In our lives there will always be grieving in some type of form, in “ The Valley of Broken Hearts” Mrs. Joe lost her husband 13 years ago due to lung cancer. In “ New Development Stirs Old Case” the wife of Mr. Renfroe was strangled and found dead on his kitchen floor. Lastly in “French Quarter’s Black Tapping Feet” Rose suffered a great loss the loss of a parent. In every article, each individual had one thing in common they all had a heartache that dealt with death.
There is no comparison to the amount of pain a parent endures when they outlive their child. A tale of woe is what resides after such incident. An endless cycle of grief is exemplified in the short story “Night” by Bret Lott. The way the father in the story pays meticulous attention to detail makes the audience believe that he does not want to forget the existence of his child. He is merely in denial.
It gives the reader the sense that the main character may be experiencing some depression because as it is stated she is waiting for her feelings to surface, and she might be feeling down that she is not reacting as normal people should be. She is convincing herself that she is not worthy and she doesn’t love her father, even though on the inside she loves him . The main character needs to realize that she is taking it in her own way. Furthermore, the second grief in the story is the
That particular adversity is melancholia, which is when an individual is unable to fully recuperate from a loss and consequently their lives remain stagnant as they never seem to exit the grieving mode. This translates to the tension between mobility and immobility that each individual thus experiences. To say that there is a precise manner in which an individual should lament in would be flawed, because every individual approaches life at a different kind of lens. I will be discussing this in terms of the causes and the consequences of grief and the detailed ways in which the individuals deal with the grief. One could say that the most evident origin of grief in this chapter is fixed around the usage of alcohol.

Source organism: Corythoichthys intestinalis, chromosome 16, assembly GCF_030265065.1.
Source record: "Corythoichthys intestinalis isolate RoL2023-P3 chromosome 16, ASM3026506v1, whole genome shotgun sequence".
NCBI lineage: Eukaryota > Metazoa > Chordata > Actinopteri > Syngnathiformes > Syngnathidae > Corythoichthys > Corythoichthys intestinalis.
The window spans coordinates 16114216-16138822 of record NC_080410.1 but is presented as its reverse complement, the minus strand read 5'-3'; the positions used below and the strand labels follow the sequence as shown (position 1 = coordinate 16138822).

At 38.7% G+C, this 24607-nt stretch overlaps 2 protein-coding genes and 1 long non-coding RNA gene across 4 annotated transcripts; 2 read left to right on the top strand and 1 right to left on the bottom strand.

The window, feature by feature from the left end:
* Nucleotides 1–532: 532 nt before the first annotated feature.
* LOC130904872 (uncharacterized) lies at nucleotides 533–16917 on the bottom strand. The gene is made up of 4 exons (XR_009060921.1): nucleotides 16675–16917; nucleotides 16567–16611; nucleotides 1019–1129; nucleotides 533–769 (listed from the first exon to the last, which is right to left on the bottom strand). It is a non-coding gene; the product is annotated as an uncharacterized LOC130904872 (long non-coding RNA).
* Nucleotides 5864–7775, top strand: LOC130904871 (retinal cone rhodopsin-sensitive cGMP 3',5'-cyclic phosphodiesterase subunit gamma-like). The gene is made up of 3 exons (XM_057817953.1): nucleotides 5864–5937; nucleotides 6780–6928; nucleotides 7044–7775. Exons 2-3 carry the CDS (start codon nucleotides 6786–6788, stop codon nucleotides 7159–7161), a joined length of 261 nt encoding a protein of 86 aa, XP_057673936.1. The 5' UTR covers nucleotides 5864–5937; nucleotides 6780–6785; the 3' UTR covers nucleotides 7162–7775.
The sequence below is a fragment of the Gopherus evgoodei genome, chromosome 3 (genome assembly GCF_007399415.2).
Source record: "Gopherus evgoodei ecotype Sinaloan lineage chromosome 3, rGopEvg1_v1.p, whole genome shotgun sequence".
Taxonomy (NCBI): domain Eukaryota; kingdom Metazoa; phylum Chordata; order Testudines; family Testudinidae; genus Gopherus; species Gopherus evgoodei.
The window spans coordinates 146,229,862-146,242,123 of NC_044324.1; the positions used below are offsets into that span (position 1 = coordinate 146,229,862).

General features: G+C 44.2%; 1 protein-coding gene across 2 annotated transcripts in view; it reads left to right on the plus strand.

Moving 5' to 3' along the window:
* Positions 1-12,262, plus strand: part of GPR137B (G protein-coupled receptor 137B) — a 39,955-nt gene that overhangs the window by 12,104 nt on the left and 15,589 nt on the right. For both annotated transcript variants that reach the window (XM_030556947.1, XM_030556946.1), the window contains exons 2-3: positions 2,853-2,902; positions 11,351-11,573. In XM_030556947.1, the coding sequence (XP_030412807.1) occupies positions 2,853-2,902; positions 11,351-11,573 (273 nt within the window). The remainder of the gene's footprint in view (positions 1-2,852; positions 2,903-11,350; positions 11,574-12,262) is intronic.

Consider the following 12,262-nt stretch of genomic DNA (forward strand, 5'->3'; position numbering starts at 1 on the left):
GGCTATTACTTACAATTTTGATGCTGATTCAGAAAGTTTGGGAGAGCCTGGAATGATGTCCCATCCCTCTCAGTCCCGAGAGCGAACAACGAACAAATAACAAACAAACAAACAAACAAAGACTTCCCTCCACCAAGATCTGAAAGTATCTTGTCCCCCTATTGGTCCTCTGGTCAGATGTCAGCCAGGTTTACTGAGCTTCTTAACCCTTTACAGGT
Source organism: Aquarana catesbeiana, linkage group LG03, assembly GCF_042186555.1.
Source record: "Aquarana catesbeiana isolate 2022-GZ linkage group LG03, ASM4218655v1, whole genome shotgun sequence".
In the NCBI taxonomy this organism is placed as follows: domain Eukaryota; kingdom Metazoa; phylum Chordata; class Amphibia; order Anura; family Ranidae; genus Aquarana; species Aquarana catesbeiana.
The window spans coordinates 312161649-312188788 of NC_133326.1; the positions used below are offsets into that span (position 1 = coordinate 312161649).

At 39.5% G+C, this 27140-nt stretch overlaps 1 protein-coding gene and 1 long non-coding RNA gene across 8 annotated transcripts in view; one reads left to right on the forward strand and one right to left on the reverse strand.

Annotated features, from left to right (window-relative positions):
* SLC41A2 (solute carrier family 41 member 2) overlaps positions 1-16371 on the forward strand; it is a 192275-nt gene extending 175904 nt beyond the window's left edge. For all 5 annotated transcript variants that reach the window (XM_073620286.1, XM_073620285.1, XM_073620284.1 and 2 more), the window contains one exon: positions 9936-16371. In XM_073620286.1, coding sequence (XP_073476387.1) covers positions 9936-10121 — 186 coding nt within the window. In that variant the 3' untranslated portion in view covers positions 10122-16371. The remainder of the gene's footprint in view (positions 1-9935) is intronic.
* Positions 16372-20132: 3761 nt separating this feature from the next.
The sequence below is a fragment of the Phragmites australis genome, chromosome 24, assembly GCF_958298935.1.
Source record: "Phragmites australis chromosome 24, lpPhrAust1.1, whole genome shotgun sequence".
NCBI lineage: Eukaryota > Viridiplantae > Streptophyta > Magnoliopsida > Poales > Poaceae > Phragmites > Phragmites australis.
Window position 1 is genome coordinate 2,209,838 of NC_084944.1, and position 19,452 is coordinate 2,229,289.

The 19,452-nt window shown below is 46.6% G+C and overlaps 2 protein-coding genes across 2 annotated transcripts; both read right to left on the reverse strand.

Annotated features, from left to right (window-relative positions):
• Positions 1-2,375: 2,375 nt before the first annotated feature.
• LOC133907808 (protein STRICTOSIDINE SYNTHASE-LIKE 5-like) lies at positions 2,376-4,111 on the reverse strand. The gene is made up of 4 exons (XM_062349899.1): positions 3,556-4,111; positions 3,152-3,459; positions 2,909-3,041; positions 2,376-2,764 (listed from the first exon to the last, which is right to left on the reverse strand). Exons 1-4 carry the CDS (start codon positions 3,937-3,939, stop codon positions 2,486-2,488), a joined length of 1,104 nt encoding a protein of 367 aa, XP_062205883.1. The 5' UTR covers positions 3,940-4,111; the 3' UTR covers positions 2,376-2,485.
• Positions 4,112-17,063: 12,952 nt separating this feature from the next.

In enduring these complex emotions, this section was the most remarkable part. One of the first apparent emotions the boy experiences with the death of his father is loneliness to make this section memorable. The boy expresses this sentiment when he stays with his father described as, “When he came back he knelt beside his father and held his cold hand and said his name over and over again,” (McCarthy 281). The definition of loneliness is, “sadness because one has no friends or company.”
In “Mid-term Break,” the family, friends, and neighbors are grieving the death of the young boy in their own personal ways. Heaney pictures the mother by describing her mourning as “angry tearless sighs” (Line 13). This quote shows that the mother’s form of grief is responding to the accident in anger and almost disbelief, which, according to Julie Axelrod, is considered the denial and isolation stage. Heaney depicts the father crying at the funeral of his son, which is the complete opposite of that of his wife. In Frost’s poem, he portrays grief in the line that reads “so Eden sank to grief” (6).
(Kidd p.279)” She is overcome by the truth of her mothers death knowing that she was the hand that ended her mothers life even as a baby. Lily finds herself in deep valleys of self pity and grief, but she also is on mountain tops of joy that this family brings to her. Speaking from personal experience losing people that are close to you hurts, but over time everything gets easier to cope with and to live with that emptiness but it is never gone.